Tuesday, May 25, 2010

When Dr. Frankenstein Cooks for Igor

Have you ever sat down to a steaming plate piled high with whitefish, sodium benzoate, cracker crumbs, partially hydrogenated cottonseed oil, high fructose corn syrup, artificial butter flavor, carrageenan, maltodextrin, dehydrated mushrooms, cellulose, carrot powder and artificial crab flavor? I did. And it wasn’t pleasant. Let me explain.

I had the pleasure of speaking at an event in St. Augustine Beach last week. They were just completing an eight-part series on Ethical Eating and I spoke about healthy cooking. I was the last presenter and thought the event was very successful. Of course, I figure any event where no one hurls anything at me while I’m speaking is a successful event.

But I digress…

During the course of my cooking demo, I held up a box I purchased in the frozen food section of my local grocery store. Crab Stuffed Sole. It promised to be a quick, healthy entrée for two. It even boasted “Original Classic Recipe” on the front. It sold for just over six bucks. I usually don’t buy my seafood in fancy blue cardboard boxes, but hey, I’m one to try anything once. Just ask my wife. (But please don’t bring up that night with the Cool Whip, hula-hoops, bungee cords, and that thing you have to plug in).

Anyway…this frozen food entrée wasn’t all that quick. (For something to qualify as ‘quick’ for me, I have to be able to do it faster than I can spell it). This dish needed 35 minutes in the oven. When you add ten minutes to preheat the oven you’d be pushing 45 minutes. So I crossed ‘quick’ off my list of adjectives.

But it had sole and crab, so it must be healthy, right? I thought so 'til I read the ingredient list. Oops. There was no crab in this meal. Just surimi…imitation crab. Worse still, it had no sole (there is no sole in American waters. True sole must be flown in from Great Britain or Scandinavia, and is, therefore, pretty pricey. What we call sole here in the states is most likely flounder). But this particular entrée had neither sole nor flounder. It contained fish all right, but an unnamed variety of whitefish probably caught in trawling nets the size of Rhode Island somewhere north of the Bering Sea or snatched out of a fish farm somewhere in the bowels of Thailand.

Okay, so my Crab Stuffed Sole entrée had no crab and no sole in it. But it did contain a list of 50+ other ingredients including tetrasodium pyrophosphate. I don’t know about you, but I’ve made it a point not to eat anything with the word ‘pyro’ in it. And I certainly avoid food with the word ‘phosphate’ in it. (Isn’t that what I wash my clothes in?)

I have to give them credit on one account, however. They did include calcium carbonate in the ingredients, which as we all know, is an antacid. TUMS, to be exact. See, they must’ve figured all these chemicals and artificial ingredients would make us sick so they mixed in some antacid as a pre-emptive strike. I'm glad they did. It worked.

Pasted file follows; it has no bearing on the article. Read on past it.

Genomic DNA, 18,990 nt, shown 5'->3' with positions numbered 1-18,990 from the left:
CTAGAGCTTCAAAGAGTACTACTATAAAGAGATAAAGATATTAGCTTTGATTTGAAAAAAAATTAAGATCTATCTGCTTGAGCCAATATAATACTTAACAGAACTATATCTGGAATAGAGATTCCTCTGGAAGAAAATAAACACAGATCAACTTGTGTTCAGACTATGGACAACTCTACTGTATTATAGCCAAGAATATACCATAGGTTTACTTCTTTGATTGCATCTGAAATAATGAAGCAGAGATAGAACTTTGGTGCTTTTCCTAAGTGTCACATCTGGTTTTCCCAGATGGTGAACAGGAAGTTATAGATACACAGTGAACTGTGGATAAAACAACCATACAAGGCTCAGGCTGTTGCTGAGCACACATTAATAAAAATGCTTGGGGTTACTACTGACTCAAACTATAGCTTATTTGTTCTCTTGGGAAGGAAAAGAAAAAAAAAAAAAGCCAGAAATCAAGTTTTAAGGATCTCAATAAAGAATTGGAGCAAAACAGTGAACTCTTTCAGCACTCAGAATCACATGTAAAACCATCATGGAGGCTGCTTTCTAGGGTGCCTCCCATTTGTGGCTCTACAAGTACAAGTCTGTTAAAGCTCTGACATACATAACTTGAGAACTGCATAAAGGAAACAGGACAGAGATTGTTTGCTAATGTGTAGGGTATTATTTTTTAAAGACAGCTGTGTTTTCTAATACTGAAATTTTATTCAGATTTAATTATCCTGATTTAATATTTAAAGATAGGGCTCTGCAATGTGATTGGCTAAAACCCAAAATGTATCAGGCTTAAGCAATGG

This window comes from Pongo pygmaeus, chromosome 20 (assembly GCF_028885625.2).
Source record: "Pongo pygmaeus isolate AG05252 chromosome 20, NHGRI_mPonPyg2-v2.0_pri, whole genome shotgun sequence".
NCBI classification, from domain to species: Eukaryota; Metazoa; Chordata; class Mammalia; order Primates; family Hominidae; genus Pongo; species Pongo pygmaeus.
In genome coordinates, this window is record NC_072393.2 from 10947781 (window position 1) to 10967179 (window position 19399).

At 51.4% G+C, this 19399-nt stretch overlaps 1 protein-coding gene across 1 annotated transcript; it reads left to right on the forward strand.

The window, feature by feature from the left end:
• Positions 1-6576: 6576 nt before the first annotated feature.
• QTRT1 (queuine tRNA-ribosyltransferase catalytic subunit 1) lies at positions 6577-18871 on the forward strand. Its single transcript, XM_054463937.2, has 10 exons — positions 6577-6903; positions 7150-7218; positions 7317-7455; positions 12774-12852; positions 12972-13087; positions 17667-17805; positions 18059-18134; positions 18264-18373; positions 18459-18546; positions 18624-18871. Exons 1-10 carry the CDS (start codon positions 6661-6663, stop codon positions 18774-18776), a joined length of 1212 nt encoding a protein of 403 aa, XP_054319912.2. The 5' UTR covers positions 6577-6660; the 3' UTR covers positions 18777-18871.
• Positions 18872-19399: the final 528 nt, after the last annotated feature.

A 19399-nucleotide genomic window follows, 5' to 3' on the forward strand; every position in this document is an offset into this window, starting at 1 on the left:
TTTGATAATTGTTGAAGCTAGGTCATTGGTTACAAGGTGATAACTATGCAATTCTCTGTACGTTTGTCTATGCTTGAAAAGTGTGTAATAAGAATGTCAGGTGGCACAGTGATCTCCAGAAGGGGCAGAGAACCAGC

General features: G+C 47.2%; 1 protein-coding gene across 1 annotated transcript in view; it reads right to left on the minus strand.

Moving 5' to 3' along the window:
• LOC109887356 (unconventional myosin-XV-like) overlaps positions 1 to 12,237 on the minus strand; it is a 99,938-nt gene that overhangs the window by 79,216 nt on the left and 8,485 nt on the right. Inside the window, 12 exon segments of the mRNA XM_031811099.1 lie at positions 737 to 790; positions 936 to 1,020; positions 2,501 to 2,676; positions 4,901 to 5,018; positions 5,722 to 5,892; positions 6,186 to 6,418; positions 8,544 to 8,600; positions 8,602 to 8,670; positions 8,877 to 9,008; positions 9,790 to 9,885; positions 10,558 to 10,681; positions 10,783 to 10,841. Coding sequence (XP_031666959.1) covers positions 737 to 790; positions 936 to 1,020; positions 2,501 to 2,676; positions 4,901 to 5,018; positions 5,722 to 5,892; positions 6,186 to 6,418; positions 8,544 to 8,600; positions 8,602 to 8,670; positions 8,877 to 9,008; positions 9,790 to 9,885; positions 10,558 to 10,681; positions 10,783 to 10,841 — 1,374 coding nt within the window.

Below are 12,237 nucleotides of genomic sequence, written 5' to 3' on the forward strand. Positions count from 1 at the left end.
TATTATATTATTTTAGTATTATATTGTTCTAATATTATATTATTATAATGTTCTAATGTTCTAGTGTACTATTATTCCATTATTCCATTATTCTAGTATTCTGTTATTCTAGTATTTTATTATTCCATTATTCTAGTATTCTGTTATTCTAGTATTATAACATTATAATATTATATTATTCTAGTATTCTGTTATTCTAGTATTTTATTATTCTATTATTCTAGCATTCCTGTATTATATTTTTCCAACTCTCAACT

I had to chuckle as I finished reading the many unpronounceable, laboratory-sounding ingredients and remembered the “Original Classic Recipe” claim on the cover of the box. Whose ‘Original Classic Recipe’ is this? Dr. Frankenstein’s? Bon appétit, Igor.

Now here’s a recipe that contains real seafood, eight other ingredients and can be made in well under half an hour. I’ve even left out the phosphates and TUMS. Oh, and there’s not a ‘pyro’ in sight.

By the way, if you want a creative dessert, I have some leftover Cool Whip and a few unused bungee cords. E-mail me…



PREP: 5 minutes COOK: 10 minutes

1-1/2 tablespoons unsalted butter
1/2 cup heavy cream
1/4 teaspoon Dijon mustard
1 (6-ounce) can crabmeat, drained and flaked
1/4 teaspoon Cajun or Creole seasoning
Salt and pepper to taste
2 (5-6 ounce) grouper* fillets
1 teaspoon olive oil
1 tablespoon lemon juice
1/4 teaspoon chopped fresh parsley
Salt and pepper to taste

1. Preheat the oven broiler.
2. Melt butter with cream in a small saucepan over medium heat. Add the mustard and stir until thickened. Add the crab and season with Cajun seasoning, salt and pepper. Cook until heated through.
3. Place grouper in a small, greased baking dish, and rub with olive oil, lemon juice, and parsley. Season with salt and pepper.
4. Broil grouper about 4 minutes on each side, until easily flaked with a fork. Spoon the crab sauce over fish and serve.

Serve with Garlic Smashed Potatoes and Corn.

* Can’t find Grouper? You can make this dish with striped bass, black sea bass (flakier texture), mahi-mahi, pompano, lemonfish, catfish, or red snapper (flakier texture).


  1. another great Blog!!!!

    I drive my wife crazy with what I will or will not eat, and I will not eat chemicals! --- If it is chemically free, no preservatives or additives, I am all in!

    90% of our local grocery store carries chemically treated food, just like the blue box you used in your demo. That is why Native Sun and Whole Foods tops my list as good grocery stores.

    Thanks for the grouper recipe ... I printed the recipe and will make it for dinner tonight!



  2. Thanks Nick. Here's to a good, and healthy dinner!

  3. What a yummy looking recipe! I buy my butter and cream from the farmer....raw, unpasteurized, healthy and flavorful. I may have to give this recipe a try very soon!

  4. Whoa! Fresh butter and cream? When you do make this recipe Lisa, set another plate out, I just may show up!

  5. Ha! I love that you're using grouper-a fish that I grew up eating here in NC, its a favorite of mine. And anything with crab and cream in it has to be good. I like making stuffed grouper with crab, but this sounds far less time consuming and delicious! Thanks!

  6. Abbey - Stop it, you're making me hungry! LOL